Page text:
# The Wrong Market Structure!

## The Wrong Market Structure!

#### Perfect Competition and Monopoly

As we said earlier, the only truly efficient market structure is that of perfect competition. Unfortunately, this is a fairly unrealistic theoretical model. Very few markets in the world are perfectly competitive, although many are very competitive. Theoretically, market failure occurs if a market does not have a perfectly competitive market structure.

Monopoly is the antithesis of perfect competition. It is the least competitive market structure, with only one firm in the industry. The following diagram sums up why the market fails when there is a lack of competition in a given industry. You may need to look at the topics of 'Costs and revenues' and 'Market structure' if you do not remember where these curves come from.

The diagram shows the situation faced by a monopolist. The monopolist maximises profit where marginal cost equals marginal revenue (MC = MR). This gives a price of Pm and quantity Qm. Its profit is represented by the shaded box, which is the difference between total revenue (OPmEQm) and total cost (OFDQm). Remember that, because this is the only firm in the industry, this diagram represents the whole industry. So if this industry was perfectly competitive, the equilibrium would occur at point B, where the demand and supply curves cross (AR = MC). This gives a price of Ppc and a quantity of Qpc.

Notice that the lack of competition in monopoly means that the price is higher and quantity supplied/demanded is lower than under perfectly competitive circumstances. More importantly, the monopolist is not producing at a level of output that is either allocatively efficient (which occurs at point B, where price = MC) or productively efficient (which occurs at point A, the minimum point of the AC curve). Under monopoly, the market fails in that it is not efficient using any measure.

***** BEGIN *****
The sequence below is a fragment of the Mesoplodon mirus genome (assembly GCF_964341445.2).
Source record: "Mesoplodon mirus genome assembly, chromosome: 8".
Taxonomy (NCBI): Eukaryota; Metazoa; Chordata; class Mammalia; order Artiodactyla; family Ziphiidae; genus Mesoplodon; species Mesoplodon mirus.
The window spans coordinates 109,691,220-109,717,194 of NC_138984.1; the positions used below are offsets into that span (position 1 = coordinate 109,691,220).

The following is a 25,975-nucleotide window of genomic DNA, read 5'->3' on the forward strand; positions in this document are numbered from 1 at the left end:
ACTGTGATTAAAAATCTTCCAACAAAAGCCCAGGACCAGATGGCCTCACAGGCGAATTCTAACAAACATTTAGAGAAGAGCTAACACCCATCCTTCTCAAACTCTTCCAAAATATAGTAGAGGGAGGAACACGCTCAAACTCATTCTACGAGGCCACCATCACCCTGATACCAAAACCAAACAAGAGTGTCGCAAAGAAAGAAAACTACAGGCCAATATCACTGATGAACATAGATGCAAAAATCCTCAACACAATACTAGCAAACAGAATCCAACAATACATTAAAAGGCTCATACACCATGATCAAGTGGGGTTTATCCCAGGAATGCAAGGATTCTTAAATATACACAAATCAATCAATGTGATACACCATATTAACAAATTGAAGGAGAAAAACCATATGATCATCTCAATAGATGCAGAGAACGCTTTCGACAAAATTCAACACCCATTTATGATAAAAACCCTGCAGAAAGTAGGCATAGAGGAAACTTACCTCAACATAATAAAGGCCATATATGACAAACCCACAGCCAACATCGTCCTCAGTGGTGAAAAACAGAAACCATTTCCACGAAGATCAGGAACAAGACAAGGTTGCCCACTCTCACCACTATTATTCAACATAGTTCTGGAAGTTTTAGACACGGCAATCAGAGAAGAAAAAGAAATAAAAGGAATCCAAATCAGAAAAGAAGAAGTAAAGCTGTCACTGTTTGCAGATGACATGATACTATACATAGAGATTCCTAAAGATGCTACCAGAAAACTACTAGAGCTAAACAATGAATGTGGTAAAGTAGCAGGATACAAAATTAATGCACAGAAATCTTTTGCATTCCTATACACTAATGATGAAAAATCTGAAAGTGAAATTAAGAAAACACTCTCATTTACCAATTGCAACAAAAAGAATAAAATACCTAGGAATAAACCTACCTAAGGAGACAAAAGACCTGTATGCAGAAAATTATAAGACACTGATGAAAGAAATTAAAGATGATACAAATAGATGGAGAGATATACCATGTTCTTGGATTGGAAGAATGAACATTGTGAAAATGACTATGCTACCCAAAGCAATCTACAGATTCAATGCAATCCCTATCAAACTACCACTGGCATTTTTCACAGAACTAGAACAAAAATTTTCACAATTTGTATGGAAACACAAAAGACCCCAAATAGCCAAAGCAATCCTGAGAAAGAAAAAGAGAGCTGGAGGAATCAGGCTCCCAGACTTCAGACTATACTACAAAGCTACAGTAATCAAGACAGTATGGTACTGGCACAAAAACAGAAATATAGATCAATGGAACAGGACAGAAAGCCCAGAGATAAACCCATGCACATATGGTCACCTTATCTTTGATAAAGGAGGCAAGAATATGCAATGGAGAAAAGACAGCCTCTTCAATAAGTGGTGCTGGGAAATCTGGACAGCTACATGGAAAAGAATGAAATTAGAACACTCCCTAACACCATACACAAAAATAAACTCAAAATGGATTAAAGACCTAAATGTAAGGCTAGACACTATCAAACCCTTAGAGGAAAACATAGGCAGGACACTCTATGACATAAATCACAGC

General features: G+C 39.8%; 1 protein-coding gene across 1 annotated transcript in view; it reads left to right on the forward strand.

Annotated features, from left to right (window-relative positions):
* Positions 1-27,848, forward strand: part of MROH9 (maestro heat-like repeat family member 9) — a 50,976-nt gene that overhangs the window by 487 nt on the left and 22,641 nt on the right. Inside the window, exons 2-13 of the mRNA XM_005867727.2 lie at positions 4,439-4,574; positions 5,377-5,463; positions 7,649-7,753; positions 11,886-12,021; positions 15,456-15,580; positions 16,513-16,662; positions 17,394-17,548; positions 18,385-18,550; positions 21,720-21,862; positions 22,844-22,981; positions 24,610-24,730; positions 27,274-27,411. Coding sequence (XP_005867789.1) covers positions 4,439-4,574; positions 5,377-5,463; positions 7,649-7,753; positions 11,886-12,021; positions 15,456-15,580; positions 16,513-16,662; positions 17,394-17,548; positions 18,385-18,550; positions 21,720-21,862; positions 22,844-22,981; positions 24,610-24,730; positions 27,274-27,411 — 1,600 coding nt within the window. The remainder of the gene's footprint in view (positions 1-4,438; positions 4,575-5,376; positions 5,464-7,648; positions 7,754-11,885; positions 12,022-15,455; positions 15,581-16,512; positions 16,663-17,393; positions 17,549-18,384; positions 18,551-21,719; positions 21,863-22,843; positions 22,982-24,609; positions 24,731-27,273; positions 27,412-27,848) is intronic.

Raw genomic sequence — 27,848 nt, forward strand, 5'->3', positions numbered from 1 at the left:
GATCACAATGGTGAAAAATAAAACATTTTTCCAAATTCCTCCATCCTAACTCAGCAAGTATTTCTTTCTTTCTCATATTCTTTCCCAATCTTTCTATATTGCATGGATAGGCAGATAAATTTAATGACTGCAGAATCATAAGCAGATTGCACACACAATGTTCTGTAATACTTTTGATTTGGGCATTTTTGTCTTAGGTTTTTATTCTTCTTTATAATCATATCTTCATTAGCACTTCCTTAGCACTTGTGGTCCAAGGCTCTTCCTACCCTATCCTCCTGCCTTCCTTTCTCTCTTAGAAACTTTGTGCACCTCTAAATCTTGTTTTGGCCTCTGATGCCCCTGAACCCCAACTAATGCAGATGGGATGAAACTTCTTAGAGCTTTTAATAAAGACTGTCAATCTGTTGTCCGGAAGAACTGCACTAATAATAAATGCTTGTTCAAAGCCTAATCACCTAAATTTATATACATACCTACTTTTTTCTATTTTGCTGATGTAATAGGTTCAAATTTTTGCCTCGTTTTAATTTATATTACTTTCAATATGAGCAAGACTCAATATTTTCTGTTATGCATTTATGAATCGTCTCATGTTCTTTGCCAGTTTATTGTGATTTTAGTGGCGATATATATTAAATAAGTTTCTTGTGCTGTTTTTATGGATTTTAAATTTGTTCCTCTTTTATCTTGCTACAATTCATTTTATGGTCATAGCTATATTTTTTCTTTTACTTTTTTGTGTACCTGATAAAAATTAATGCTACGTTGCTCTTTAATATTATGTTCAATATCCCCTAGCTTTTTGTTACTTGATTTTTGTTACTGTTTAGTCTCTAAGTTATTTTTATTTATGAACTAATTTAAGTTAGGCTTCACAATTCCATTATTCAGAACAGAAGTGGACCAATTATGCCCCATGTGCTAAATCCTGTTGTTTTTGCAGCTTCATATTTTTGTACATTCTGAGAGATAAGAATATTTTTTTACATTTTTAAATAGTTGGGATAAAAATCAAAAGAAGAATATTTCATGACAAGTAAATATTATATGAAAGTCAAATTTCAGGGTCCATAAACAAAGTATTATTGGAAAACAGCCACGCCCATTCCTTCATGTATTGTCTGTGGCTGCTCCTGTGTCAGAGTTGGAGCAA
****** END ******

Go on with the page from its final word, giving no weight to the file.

You may be asking yourself, "how come the perfectly competitive equilibrium is allocatively efficient (point B) but not productively efficient (point C) given that perfectly competitive firms are meant to be fully efficient?" Remember, this diagram represents the whole industry. Each of the numerous firms in perfect competition will be both allocatively and productively efficient in the long run (see the topic on 'Market structure' for detail).

We can apply this analysis to a simpler supply and demand diagram which might be easier to understand.

Again, the perfectly competitive equilibrium occurs where supply equals demand (point C), price Ppc and quantity Qpc. As we saw in the first diagram, the monopolist raises the price (Pm) resulting in reduced quantity (Qm) so as to maximise his profits. This diagram shows the loss to society as a result of monopoly in terms of consumer surplus and producer surplus.

#### Consumer and Producer Surplus

Consumer surplus falls from ACPpc to ABPm as a result of the price rise. Some of this loss is transferred into producer surplus, or monopoly profit (PmBFPpc). But the triangle BCF is a dead-weight loss. Triangle CDF is also lost. This represents profit, or producer surplus, that would have been earned at the higher level of output, Qpc, but is no longer available because the monopolist has restricted the level of output. So the overall loss to society is the larger shaded triangle BCD.

The diagrams above show how monopoly, as a market structure, is a form of market failure. The monopolist is neither allocatively nor productively efficient. There are a couple of points to note. First, it should be remembered that monopolists can usually take advantage of huge economies of scale. This can cause large reductions in their average costs that may offset the damaging effects of profit maximisation. Secondly, it should be noted that all market structures that are, in some way, imperfect will not be totally efficient. The monopolist takes the biscuit, obviously, but oligopolists face relatively little competition, and may even collude, causing inefficiency.